The global-scale lockdown due to COVID-19 has been the most significant test of the Internet so far. For many people, their portable Internet devices became the main pathway to work, education, and even social connections. While this unprecedented scenario has led to many technical and psychological challenges, it is also indicative of some aspects of human nature. In this article, we’ll look at how the pandemic has changed our Internet usage patterns and what it tells us about ourselves.
With the Internet being the chief communication channel for pretty much everything during the lockdown, there is little wonder it came under unprecedented load in the recent months.
The amount of traffic has indeed increased by more than 30% across the world. Italy, which had some of the strictest lockdown policies, saw a 109% increase, with the largest surges corresponding to stay-at-home announcements. However, the most interesting bit is that the system seems to have endured — the drop in download speeds were nowhere near as dramatic, with around 35% in Italy and roughly 15% elsewhere. In other words, modern infrastructure is scalable enough to stand up to such challenges.
Work and Education
Professional and educational activities are perhaps the two domains that felt the effects of the outbreak the most. According to UNESCO’s report, more than half of the learners around the world were hit by the lockdown, and nearly all of the affected education systems opted for digital remote policies as a primary response. However, remote learning is not exactly a groundbreaking concept, so in this case, the COVID-19 was more of a catalyst than a game-changer.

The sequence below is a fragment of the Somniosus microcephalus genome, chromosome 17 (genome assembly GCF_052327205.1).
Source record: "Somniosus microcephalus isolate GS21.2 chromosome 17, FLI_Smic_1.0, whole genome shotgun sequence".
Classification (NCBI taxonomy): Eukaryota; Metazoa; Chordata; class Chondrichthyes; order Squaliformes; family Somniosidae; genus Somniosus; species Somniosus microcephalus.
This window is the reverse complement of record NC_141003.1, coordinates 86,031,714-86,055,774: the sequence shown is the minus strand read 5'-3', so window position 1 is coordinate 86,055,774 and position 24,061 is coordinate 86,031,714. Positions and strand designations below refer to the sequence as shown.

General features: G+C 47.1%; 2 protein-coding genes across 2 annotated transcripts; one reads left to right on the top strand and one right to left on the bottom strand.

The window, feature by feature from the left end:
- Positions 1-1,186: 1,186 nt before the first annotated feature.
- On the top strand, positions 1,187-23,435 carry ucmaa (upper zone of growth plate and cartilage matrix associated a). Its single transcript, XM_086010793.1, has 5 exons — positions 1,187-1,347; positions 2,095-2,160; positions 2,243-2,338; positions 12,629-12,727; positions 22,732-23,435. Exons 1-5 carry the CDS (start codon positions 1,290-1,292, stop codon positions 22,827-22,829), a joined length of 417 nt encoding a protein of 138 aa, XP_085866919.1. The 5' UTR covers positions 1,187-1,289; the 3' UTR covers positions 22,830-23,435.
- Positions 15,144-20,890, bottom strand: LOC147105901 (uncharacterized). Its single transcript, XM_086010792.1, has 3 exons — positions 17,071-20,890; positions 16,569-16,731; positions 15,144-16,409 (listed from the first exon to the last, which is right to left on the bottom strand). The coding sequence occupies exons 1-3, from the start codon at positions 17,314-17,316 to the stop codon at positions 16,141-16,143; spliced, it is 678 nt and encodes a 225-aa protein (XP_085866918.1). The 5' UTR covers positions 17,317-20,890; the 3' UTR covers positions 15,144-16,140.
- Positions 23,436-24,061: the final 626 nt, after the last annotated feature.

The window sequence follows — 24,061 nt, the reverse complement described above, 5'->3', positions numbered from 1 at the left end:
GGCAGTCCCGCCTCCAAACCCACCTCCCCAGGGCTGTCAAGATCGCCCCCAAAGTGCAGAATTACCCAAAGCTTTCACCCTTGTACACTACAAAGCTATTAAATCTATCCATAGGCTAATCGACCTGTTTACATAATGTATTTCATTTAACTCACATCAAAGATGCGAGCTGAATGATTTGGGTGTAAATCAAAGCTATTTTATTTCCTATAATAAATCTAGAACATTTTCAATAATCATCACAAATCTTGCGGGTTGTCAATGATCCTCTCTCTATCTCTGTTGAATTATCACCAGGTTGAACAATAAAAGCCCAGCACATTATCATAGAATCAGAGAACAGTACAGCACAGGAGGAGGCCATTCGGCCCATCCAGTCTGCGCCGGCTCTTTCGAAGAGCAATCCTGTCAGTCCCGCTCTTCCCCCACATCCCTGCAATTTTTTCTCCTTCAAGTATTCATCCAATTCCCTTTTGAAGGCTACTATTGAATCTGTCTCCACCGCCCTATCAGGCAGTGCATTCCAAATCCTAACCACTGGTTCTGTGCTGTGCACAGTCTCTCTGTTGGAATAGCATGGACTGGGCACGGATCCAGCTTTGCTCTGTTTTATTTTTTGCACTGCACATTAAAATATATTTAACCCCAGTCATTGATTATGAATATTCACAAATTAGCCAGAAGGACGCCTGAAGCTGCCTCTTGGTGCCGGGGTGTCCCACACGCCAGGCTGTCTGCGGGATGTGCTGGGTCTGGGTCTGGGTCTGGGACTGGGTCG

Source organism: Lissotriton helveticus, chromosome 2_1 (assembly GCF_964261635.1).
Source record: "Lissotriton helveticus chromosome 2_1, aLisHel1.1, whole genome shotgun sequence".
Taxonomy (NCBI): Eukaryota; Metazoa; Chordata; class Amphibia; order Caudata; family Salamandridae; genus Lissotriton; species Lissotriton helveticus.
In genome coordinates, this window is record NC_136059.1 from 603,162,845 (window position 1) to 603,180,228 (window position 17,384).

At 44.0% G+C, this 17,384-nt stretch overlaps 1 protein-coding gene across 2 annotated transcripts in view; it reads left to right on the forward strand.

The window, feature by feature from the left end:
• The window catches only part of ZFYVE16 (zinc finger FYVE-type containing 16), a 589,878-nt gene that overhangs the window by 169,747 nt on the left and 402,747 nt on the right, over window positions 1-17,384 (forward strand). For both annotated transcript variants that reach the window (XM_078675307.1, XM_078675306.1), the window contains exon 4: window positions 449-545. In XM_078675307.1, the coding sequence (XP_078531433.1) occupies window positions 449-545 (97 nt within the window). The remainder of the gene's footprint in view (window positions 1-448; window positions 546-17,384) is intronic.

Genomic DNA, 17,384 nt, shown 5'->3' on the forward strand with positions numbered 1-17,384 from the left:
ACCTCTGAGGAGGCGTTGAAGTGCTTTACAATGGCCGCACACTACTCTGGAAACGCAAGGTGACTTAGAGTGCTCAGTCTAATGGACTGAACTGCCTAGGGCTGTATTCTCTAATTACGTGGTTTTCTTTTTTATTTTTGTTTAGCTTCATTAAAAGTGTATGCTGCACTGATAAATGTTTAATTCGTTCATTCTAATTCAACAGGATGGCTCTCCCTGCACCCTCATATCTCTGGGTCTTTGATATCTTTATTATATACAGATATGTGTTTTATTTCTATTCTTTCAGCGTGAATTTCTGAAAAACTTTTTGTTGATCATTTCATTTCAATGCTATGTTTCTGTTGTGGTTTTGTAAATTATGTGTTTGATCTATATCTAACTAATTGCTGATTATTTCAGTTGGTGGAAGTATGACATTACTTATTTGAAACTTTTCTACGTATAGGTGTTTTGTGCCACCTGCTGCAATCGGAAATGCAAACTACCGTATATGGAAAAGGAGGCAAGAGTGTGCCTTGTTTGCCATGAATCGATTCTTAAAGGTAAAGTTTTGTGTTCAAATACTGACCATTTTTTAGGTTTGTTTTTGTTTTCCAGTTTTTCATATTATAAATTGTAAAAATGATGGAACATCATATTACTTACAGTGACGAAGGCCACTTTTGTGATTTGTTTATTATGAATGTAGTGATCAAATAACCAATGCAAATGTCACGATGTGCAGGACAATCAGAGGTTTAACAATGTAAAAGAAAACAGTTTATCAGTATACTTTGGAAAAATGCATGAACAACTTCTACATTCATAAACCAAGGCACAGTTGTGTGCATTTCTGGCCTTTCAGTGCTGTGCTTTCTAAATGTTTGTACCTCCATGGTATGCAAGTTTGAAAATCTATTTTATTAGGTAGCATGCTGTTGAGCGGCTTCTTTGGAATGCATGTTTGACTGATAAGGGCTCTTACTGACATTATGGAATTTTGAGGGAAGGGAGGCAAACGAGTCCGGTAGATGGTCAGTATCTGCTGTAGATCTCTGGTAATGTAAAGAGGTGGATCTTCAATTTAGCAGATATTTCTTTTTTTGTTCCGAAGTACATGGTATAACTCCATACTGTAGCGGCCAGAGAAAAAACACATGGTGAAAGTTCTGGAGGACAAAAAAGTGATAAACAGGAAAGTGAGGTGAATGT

The same goes for employment: as you might expect, the lockdown has boosted the use of remote work tools and systems, although the adoption has been far from universal. Many companies were not equipped for remote work, and some business models just couldn’t transition to online mode. Still, on average, the number of workers who can work remotely is rising steadily, reshaping the expectations in this domain.
The Internet has been the main source of having fun long before the pandemic. In fact, the public’s preferences had been so evident that some trends involving the migration to digital-first services have even got themselves a name. In this light, there’s little wonder that the use of Internet-based services has surged. However, an in-depth look reveals an interesting tendency within this phenomenon. While the traffic of platforms like Facebook, Youtube, and Netflix went way up, the usage of respective mobile apps plummeted. This actually goes against the long-running trend of preferring smartphones over desktops. When you think of it, this actually makes sense: as long as you are stranded in your apartment, there’s no reason to use a smaller screen.
The biggest downside of social distancing is the deficit of socialization. Humans are social creatures and have a hard time coping with loneliness and isolation — something social media platforms have been using to their advantage for quite some time now. What this means is no matter how much communication we do through text messages, we still feel disconnected.
In the absence of visual contact, texting alone just doesn’t cut it — it’s too abstract. For this reason, the services with a visual and spatial component, like videoconferencing tools and proximity-based social networks, are making a comeback. Simply put, we are relying on the Internet to fulfill our evolutionary cravings.
In the end, the Internet is just a tool, albeit an incredibly sophisticated and advanced one. It capable of many things, so humans come up with many applications for it. Most of these applications, such as remote learning and work, predate the Internet itself, so in a sense, the COVID-19 outbreak doesn’t change a whole lot. Perhaps the most noteworthy change is our attempts to socialize online, which probably reveals more about us than about the technology at work.